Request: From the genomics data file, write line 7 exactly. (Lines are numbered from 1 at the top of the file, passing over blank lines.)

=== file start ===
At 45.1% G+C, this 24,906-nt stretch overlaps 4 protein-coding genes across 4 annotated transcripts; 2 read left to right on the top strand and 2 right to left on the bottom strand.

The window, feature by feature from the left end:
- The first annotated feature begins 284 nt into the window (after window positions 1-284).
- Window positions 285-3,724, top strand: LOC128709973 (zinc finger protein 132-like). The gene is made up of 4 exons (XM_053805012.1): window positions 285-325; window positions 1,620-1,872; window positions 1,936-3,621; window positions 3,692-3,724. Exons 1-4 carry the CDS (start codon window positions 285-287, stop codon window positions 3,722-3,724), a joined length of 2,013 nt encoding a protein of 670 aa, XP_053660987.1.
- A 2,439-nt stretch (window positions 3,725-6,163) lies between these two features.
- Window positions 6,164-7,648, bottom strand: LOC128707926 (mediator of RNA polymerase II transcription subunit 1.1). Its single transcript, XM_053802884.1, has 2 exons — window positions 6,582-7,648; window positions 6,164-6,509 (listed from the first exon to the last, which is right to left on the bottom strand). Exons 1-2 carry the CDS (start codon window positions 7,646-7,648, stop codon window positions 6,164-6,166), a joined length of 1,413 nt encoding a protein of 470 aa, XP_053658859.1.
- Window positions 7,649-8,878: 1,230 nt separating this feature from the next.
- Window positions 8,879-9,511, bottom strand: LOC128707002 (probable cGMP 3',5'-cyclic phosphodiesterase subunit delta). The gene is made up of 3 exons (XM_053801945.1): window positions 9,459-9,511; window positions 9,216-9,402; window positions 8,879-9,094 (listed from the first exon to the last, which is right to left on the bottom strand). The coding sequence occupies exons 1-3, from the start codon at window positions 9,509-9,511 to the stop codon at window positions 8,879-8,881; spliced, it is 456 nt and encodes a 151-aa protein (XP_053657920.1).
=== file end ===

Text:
- Window positions 7,649-8,878: 1,230 nt separating this feature from the next.